Great, thank you. Am I right in thinking you are part of a smaller theatre company?

Well, I got involved in another workshop at the Theatre Royal, the great thing about Our Space is it opens all these other opportunities, which you don’t realise at the beginning, but all these other opportunities and branches of the tree that is Our Space begin to grow and open up. I joined another set of workshops at the Theatre Royal, and in a small showback that we did, the group I was in, the group was picked up and offered a performance in the Lab, for a presentation over 20 minutes, a sort of scratch night, so that was a separate development. So, we set up ourselves as We Three, to present 20 minutes of work, which we would look from there to extend into a full performance if that became possible.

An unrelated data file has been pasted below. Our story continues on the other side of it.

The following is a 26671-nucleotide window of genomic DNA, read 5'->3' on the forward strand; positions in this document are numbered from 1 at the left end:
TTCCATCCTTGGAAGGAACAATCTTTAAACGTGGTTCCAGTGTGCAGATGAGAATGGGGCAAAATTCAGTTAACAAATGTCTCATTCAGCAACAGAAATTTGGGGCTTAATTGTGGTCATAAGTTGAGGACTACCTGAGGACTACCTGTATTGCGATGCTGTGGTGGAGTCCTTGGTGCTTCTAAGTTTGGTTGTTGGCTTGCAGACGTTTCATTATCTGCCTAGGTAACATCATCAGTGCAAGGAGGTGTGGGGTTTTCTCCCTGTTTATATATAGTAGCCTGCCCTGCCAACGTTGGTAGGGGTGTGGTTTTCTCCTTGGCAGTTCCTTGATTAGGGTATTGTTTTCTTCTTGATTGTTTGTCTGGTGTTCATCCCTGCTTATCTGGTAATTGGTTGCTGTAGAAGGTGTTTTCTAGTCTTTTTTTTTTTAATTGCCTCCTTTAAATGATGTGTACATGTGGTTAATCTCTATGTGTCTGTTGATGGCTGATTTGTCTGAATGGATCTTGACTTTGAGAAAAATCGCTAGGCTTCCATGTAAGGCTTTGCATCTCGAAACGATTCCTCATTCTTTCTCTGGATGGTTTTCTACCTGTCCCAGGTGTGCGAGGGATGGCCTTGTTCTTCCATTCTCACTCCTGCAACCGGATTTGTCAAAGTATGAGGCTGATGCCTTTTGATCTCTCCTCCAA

Great, thank you Tara, Jason we are going to move on to you now on this question.